The signal system at Dugald was problematic - a fact which was observed by engineers and trainmen prior to the accident. The order board at Dugald was routinely used by westbound trains as clearance to enter the Dugald Yard on the mainline if no train was visible in front of the station. However, it was only supposed to signal clearance to the block west of Dugald. The written train order was in effect to the west end of the Dugald yard.
Two very important operating rules were not observed at Dugald by the Minaki Special. The first was that the Minaki Special failed to take the siding track at Dugald as specified on the written train order. The Continental Limited had rights to the mainline. The second was that the Minaki Special was travelling too fast - it should have travelled slow enough to stop within its field of vision. Instead, it was travelling 30 mph as it entered the yard on the curved track.
The wooden coaches used by the Minaki Special contributed greatly to the disaster. Sandwiched between the locomotive at the front of the train and two steel coaches at the end of the train, they were forced off the track by the weight at each end of the train. The CNR was in the process of phasing out wooden coaches at the time, but they were still in active use. After the crash new rules were introduced which required that if wooden coaches were used they were to be at the end of the train.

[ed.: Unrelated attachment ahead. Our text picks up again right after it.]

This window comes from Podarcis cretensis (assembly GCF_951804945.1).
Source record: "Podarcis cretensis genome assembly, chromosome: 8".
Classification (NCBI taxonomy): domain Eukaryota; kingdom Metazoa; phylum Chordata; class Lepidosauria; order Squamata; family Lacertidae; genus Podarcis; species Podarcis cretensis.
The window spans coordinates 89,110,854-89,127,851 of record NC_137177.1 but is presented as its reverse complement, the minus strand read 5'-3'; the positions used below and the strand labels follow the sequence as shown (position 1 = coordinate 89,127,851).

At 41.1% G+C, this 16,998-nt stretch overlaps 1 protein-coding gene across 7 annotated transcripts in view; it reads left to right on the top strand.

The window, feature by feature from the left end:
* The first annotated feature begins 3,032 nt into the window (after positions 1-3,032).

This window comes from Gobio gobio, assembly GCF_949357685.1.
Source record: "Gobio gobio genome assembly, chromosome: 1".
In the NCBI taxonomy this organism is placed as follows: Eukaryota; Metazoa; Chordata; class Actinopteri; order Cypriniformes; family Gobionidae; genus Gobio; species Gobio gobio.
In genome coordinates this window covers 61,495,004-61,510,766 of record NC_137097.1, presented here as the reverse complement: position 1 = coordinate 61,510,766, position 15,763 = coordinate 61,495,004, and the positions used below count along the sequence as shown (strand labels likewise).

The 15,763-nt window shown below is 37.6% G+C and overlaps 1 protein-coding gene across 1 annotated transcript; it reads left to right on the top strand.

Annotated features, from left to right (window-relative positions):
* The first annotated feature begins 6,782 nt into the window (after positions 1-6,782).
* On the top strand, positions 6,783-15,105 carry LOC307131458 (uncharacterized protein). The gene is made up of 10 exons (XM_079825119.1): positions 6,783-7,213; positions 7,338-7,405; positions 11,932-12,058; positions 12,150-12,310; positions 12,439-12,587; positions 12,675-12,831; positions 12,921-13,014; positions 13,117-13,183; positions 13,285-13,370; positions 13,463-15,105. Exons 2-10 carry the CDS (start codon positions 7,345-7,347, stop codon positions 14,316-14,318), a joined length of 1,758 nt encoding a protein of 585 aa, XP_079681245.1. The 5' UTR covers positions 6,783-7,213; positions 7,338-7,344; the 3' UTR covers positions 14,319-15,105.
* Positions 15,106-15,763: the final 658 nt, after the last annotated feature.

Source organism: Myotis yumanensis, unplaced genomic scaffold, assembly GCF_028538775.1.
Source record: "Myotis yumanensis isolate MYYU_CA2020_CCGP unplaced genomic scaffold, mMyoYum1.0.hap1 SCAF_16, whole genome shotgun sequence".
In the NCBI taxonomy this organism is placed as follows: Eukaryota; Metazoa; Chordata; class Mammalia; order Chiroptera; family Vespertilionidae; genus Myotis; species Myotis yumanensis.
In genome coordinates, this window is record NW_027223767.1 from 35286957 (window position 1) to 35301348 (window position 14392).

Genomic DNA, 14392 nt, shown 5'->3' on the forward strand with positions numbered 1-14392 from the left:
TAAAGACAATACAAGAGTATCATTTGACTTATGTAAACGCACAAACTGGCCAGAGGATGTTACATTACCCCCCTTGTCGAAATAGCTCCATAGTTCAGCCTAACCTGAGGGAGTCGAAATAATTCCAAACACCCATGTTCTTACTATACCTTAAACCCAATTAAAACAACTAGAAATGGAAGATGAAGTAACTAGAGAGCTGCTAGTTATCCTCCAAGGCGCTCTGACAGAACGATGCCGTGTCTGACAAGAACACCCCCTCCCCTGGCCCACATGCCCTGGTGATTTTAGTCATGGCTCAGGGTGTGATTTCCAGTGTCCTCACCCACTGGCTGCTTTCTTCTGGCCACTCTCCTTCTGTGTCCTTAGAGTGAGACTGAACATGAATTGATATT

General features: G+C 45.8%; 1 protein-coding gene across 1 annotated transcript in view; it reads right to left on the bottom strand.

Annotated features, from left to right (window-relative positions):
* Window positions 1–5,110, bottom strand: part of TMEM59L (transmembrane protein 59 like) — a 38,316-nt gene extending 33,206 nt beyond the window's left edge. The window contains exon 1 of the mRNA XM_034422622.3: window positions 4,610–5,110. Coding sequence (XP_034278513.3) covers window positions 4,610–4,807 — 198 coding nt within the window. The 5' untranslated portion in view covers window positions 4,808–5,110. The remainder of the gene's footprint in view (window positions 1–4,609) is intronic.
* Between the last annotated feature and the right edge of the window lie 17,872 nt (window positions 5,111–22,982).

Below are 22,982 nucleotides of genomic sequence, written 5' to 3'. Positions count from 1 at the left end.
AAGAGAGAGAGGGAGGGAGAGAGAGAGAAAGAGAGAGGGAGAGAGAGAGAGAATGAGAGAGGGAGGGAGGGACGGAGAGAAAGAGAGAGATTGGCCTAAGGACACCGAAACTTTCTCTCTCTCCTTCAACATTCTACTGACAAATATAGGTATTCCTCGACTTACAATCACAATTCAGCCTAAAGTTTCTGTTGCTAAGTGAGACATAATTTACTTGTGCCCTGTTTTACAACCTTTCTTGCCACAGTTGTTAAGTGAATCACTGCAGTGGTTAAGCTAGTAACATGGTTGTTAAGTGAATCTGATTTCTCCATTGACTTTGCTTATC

The gaslighting in the wooden coaches caused the fire, which was the most destructive part of the accident. Electric lighting was deemed safer and it was recommended that it be phased in more quickly.
Many years on...
The Dugald Train Disaster still deeply touches the lives of people connected to what is still regarded as one of the worst railway disasters in Canadian history. We continue to honour the lives lost, their families, and all connected to the tragic event.
To learn more about the Dugald Train Disaster, please visit the Transcona Museum as we have a video - History Television's "Disasters of the Century: Minaki Train Crash" - available for public viewing.
"Historic Sites of Manitoba: Dugald Train Disaster Monument (Dugald, RM of Springfield)". Manitoba Historical Society. Accessed 30 August 2017.
"MHS Resources: The Dugald Train Disaster, 1947". Manitoba Historical Society. Accessed 30 August 2017.
Transcona Museum Archives.